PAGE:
When we repeated the meta-analysis after changing zero to one in each cell for the study by Doepp and colleagues, in which none of the patients with multiple sclerosis or healthy controls had chronic cerebrospinal venous insufficiency, the results were similar to those of the primary analysis (OR 8.8, 95% CI 1.9–42.0; I2 = 88%) (Figure B in Appendix 2).

In the next sensitivity analysis, we removed the study by Zamboni and colleagues and changed zero to one in each cell for the study by Doepp and colleagues, thus providing the most conservative estimation of the odds of chronic cerebrospinal venous insufficiency in patients with multiple sclerosis versus healthy controls. This analysis yielded a substantially weaker but still statistically significant association compared with the primary analysis (OR 3.7, 95% CI 1.2–11.0; I2 = 72%) (Figure C in Appendix 2).

The exclusion of studies that were reported as not blinded10,11,14 produced similar results to the primary analysis comparing patients with multiple sclerosis and healthy controls (OR 11.4, 95% CI 1.8–73.2; I2 = 91%) (Figure D in Appendix 2).

When we removed the study by Zamboni and colleagues from the meta-analysis comparing patients with multiple sclerosis and those with other neurologic diseases, the association was greatly weakened (OR 3.5, 95% CI 0.8–15.8) and heterogeneity was reduced (I2 = 37%) (Figure E in Appendix 2).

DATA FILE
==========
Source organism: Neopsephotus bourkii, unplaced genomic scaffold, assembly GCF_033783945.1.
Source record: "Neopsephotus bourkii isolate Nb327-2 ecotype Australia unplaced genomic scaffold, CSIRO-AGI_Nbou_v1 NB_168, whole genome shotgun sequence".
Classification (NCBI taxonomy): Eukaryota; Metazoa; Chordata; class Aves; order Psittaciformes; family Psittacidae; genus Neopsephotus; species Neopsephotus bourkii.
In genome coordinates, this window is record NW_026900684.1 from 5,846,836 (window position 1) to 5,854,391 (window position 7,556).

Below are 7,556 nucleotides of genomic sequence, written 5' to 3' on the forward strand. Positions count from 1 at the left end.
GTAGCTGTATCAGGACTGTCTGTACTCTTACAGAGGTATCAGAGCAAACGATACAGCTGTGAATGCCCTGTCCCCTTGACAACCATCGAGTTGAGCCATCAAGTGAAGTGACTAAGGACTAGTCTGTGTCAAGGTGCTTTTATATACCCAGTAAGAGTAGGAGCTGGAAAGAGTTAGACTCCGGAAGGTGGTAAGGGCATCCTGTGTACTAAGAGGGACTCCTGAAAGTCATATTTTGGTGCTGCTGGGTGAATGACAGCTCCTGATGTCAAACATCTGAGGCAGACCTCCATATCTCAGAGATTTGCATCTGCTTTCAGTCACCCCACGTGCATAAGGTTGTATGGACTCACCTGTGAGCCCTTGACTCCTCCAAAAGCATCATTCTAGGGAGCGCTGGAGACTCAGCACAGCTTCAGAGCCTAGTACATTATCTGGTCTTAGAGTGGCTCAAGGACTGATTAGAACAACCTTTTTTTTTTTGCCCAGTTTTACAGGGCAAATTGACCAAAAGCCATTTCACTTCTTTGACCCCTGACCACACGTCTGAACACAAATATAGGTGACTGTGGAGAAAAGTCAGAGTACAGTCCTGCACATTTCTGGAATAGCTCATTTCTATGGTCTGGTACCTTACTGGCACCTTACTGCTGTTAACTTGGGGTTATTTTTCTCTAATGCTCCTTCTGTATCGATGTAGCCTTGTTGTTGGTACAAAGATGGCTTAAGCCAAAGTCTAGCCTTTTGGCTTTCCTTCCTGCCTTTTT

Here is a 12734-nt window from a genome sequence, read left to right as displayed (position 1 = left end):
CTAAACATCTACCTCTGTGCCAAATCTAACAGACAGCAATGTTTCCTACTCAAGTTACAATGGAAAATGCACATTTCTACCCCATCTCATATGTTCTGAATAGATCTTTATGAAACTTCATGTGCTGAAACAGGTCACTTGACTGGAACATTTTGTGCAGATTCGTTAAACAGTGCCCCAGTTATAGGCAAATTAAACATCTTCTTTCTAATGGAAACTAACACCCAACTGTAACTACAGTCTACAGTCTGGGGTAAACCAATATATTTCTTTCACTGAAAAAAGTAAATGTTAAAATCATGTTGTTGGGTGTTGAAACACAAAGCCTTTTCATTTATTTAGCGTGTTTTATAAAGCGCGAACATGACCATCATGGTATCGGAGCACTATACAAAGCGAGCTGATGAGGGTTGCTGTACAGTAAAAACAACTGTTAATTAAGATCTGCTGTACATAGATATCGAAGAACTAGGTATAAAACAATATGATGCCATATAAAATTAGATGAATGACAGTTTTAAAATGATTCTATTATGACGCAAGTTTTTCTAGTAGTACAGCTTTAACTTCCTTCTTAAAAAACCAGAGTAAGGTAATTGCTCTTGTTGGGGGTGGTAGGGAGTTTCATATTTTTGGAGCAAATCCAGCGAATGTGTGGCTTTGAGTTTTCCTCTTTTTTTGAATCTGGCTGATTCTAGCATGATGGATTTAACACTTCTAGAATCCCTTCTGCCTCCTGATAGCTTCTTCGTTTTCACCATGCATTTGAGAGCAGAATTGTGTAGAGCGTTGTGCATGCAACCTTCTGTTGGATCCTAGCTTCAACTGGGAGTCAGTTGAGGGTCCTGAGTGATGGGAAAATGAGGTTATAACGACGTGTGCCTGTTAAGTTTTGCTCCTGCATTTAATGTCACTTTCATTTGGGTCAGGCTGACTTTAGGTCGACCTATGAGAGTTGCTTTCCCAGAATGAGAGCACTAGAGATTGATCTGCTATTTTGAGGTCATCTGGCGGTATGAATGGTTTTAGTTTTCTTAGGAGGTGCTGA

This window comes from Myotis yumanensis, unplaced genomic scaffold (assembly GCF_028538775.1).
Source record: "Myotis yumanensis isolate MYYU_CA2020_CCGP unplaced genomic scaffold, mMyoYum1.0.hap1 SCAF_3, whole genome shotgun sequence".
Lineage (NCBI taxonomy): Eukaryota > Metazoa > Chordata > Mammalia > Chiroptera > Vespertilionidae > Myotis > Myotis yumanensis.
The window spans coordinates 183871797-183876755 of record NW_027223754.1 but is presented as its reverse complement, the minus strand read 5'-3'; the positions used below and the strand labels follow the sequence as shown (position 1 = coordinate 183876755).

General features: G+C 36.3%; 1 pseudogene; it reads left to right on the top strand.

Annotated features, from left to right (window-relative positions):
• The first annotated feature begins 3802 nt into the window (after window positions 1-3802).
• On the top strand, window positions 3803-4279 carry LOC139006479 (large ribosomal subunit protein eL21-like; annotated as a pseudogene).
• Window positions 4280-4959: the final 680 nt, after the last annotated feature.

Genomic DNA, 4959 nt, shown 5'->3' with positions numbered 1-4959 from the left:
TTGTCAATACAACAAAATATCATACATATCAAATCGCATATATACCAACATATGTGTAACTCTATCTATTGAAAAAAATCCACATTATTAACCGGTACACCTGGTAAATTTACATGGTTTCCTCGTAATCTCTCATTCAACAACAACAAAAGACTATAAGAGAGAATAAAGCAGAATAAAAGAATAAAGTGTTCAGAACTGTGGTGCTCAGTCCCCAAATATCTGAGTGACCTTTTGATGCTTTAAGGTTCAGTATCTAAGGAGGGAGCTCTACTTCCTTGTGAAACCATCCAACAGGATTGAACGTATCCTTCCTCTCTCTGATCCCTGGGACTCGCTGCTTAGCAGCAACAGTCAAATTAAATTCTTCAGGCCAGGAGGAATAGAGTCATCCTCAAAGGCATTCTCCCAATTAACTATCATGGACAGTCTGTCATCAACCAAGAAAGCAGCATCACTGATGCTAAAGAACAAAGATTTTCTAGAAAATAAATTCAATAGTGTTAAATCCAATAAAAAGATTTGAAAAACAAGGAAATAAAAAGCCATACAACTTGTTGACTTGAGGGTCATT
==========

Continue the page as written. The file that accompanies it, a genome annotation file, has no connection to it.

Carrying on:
When we assumed that all patients in the study by Zivadinov and colleagues16 (in whom ultrasound parameter two [reversal of flow in at least one of the deep cerebral veins] could not be assessed) were negative for that parameter, or when we removed patients with clinically isolated syndrome from the multiple sclerosis group, there was no material effect on the results.

Interpretation

We found a strong and statistically significant association between chronic cerebrospinal venous insufficiency and multiple sclerosis. However, the large amount of heterogeneity among the study results prevents a definitive conclusion. The source of the heterogeneity is not clear. It is not obviously caused by differences in the definition of chronic cerebrospinal venous insufficiency, patient characteristics or the methodologic quality of the studies.

We also could not identify any factor that accounted for the large and problematic difference between the studies in the frequency of chronic cerebrospinal venous insufficiency among patients with multiple sclerosis. Although small samples may be partly responsible, the magnitude of the difference strongly suggests that other factors are important. One obvious possibility is differences in ultrasound technique. It is crucial that ultrasonographers agree upon the technique to be used to diagnose chronic cerebrospinal venous insufficiency, and on a method to ensure quality control.